Here Comes The Rock
From that moment onwards, the rock and roll industry grew rapidly and soon after, the genre began dominating the charts, contributing almost half of the songs in the Top 40 all over the United States. The market entered into a period of turbulence as new players began to overtake established record companies in terms of sales and sign-ups of new artists. A number of white pop stars’ careers went into terminal decline, although giants of the industry, such as Frank Sinatra, remained unaffected.
“[Rock and roll is] the most brutal, ugly desperate, vicious form of expression it has been my misfortune to hear. [It is written and sung] for the most part by cretinous goons [and] by means of its imbecilic reiterations and sly – lewd – in fact plain dirty – lyrics … [It] manages to be the martial music for every sideburned delinquent on the face of the earth.” – Frank Sinatra
The wave of rock and roll from the American South relentlessly expanded across the nation. The social post-war economic boom, the baby boomers on the throes of adulthood, the simmering racial tension and the perceived moral hypocrisy of white America all played a part in the cultural, musical and moral explosion that was about the arrive.
Bill Haley and The Comets, Chuck Berry with his twists and Little Richard with his effervescent personality and boogie-woogie on the stage, as well as numerous other acts, laid the groundwork for rock and roll and cemented their niche in the industry. However, in 1956, the King arrived on the scene, and things will never be the same again.
The Return of the King: Elvis Presley
Elvis Aaron Presley was born to a working-class family in Tupelo, Mississippi on January 8, 1935. Presley was a combination of slick-back hair, sideburns and a whole plethora of musical influences, ranging from country and gospel to rhythm and blues. After a commendable start to his career from his maiden 1955 single, “That’s All Right”/”Blue Moon of Kentucky”, the former truck driver was signed by one of the nations’ biggest recording company, RCA Victor, on the back of his unique sound and showmanship (no, Forrest Gump was not behind his distinctive dance moves).
What happened next was beyond anyone’s wildest expectations. By incorporating his new rock and roll sensibilities into his repertoire, Presley turned on the lights during a live performance on The Ed Sullivan Show in 1958.
The amalgamation of his musical influences and his rockabilly moves elevated rock and roll from a trend into a certified global phenomenon. The devil-may-care attitude, the suggestive movements on stage and the ad-libbing of sweet nothings to audiences became instant national news.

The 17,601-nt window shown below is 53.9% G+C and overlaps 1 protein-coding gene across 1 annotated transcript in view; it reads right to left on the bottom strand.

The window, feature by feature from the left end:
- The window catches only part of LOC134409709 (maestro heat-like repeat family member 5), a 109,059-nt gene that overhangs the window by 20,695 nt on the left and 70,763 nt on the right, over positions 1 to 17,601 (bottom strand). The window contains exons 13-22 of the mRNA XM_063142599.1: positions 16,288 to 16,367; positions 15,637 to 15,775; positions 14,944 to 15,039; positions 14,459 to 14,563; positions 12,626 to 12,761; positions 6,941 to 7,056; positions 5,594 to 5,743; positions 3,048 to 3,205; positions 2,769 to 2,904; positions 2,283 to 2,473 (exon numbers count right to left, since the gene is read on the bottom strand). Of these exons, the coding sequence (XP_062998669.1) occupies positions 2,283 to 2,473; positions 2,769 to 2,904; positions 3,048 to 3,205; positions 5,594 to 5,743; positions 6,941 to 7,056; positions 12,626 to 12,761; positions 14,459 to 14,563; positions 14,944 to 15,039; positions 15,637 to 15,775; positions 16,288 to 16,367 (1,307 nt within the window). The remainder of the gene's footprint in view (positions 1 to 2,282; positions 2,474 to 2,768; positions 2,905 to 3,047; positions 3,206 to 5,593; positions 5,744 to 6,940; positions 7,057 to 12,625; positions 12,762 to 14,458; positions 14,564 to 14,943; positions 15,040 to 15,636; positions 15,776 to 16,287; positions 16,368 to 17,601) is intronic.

He was labeled as an immoral and a symbol of the decaying values of the American youth, and a Negro-lover by parents and religious figures, which in hindsight, was probably a big mistake as it elevated Presley into the role of the ultimate rebel, which made him an instant icon and role model for the youth of America.
“Rock and roll is a means of pulling the white man down to the level of the Negro. It is part of a plot to undermine the morals of the youth of our nation.” – Mississippi Circuit Judge Tom P. Brady, Secretary of the White Citizens Council, 1956
His fame swept across the nation and firmly entrenched himself as the most influential musician of his generation, and later, the century. More importantly, however, he brought an edginess and sensuality into his music, and in the process, he redefined his genre and pioneered the birth of modern rock and roll. The rest, as they say, is history.
“For some of us, it began late at night: huddled under bedroom covers with our ears glued to a radio pulling in black voices charged with intense emotion and propelled by a wildly kinetic rhythm through the after-midnight static. Growing up in the white-bread America of the Fifties, we had never heard anything like it, but we reacted, or remember reacting, instantaneously and were converted. We were believers before we knew what it was that had so spectacularly ripped the dull, familiar fabric of our lives. We asked our friends, maybe an older brother or sister. We found out that they called it rock & roll. It was so much more vital and alive than any music we had ever heard before that it needed a new category: Rock & roll was much more than new music for us. It was an obsession and a way of life.” – Robert Palmer
Song of the day: Bob Dylan – Like A Rolling Stone